No, the title does not contain a typographical error. Instead, I've decided to approach the ubiquitous "end of the year" album chart from a different angle as this solar year comes to a close. Now that the 2004 releases have had at minimum a year to sink in, I've decided to see which ones stuck, which ones stood the test of the brief amount of time that has passed between now and then. So here we go.
10. You Are The Quarry
It's no The Queen Is Dead
, but it's no Maladjusted
either. Too many torch songs, sure. Many of his songs lack the lyrical bite that made him tolerable in the first place, yes. But [track]Irish Blood, English Heart[/track] and [track]First of the Gang to Die[/track] are as triumphant as anything he's released since 1988. Leave the Smiths comparisons out of it, and it's a decent album and an even better comeback attempt.
Between its release in May of 2004 and now, my love for the Smiths has only grown, and (to a much, much, much lesser degree) my love of Morrissey likewise. The initial fascination of a brand new Morrissey album has worn off completely, but the fact remains that there are a couple of classic songs contained on this album.
9. Love Is Hell
Officially this should qualify as a 2003 release, but no one will notice. This is likely Adams' most accessible album to date, since it's not as country as Jacksonville City Nights
or as bad as Rock N Roll
. I still prefer Heartbreaker
over anything he's put to record, but he plays his singer/songwriter card well. As for the Wonderwall
cover, at least it's not Liam singing it.
Since 2004, I've let this album go unlistened, at least compared to the other Adams' albums I own (every one). But goddamnit it's better than [album artist=]Rock n Roll[/album].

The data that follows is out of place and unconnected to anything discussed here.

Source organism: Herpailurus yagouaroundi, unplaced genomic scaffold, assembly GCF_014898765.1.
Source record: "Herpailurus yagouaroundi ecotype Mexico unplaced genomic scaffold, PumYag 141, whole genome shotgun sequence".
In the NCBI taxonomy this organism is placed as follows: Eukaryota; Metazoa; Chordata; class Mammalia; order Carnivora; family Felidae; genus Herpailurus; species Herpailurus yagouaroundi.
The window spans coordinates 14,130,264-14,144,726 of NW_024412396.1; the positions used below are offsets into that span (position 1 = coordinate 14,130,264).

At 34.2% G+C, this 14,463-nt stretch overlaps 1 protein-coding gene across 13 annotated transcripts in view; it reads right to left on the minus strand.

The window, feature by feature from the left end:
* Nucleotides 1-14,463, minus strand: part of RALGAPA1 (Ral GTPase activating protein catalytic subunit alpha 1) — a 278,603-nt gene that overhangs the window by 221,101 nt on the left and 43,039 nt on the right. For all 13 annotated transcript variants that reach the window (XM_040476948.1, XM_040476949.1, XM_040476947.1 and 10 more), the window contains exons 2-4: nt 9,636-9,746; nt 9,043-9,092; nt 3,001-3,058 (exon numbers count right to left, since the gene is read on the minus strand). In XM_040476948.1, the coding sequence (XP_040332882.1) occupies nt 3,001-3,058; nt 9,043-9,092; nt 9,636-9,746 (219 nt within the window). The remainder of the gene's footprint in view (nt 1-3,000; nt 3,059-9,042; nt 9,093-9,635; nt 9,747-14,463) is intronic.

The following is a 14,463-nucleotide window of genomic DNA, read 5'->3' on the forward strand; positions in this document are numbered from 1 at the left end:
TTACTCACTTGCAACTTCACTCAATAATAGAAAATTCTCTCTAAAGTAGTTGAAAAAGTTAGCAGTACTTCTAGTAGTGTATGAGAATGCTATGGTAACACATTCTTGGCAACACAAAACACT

8. Set Yourself on Fire
This is a 2004 release in Canada, so it counts. While there is nothing exceptional about this album, Stars manage to effectively display suburban twentysomething life in an accurate light. The storytelling makes this album, for me. Some nice arrangements accentuate the songs, but overall it's the words that make this album worthwhile.
I actually purchased this album in 2005, so I can't so much compare my experience with it now to my experience with it a year ago. Perhaps this will come again at the end of 06. B-)
7. No Cities Left
I purchased this album in late 04, after seeing them open for Morrissey in concert. Lost in the Plot
is such a moving and powerful song, and earns this album's position on this chart alone. And that's just one track. Since 2004, my appreciation and understanding for this album has only grown, and after I discovered Serge Gainsbourg
everything became clear. The Dears' influences are heavily noticeable, but they draw on them so uniquely that they truly are an act all their own. The orchestral pop sound isn't unique per se, but when combined with Murray Lightburn's emotional delivery, [album]No Cities Left[/album] shines.
This feels like a cheat too, since the songs, production, mentality &c. of this album are not rooted in 2004. Still, it's a triumphant return to form for Wilson, a brilliant display of what could have been - what should
have been. You can't go back in time and fix past blunders, but this is as close as we've gotten to time travel. Wilson's voice has aged surprisingly well considering the many ways in which he's tried to ruin it - but it has aged, and while it would be unfair to say the record suffers because of it, there's one minor flaw if you're looking to find it. Weak attempts at finding flaws in the album aside, Wilson's arranging skills are quite frankly untouchable and worth the price of purchase alone.
Between 2004 and now, my love for the Beach Boys
has blossomed. They truly are an underappreciated group, and Brian Wilson stands head and shoulders above any arranger, in my mind. This album serves as perfect proof.
To be continued with 5-1 in the coming days.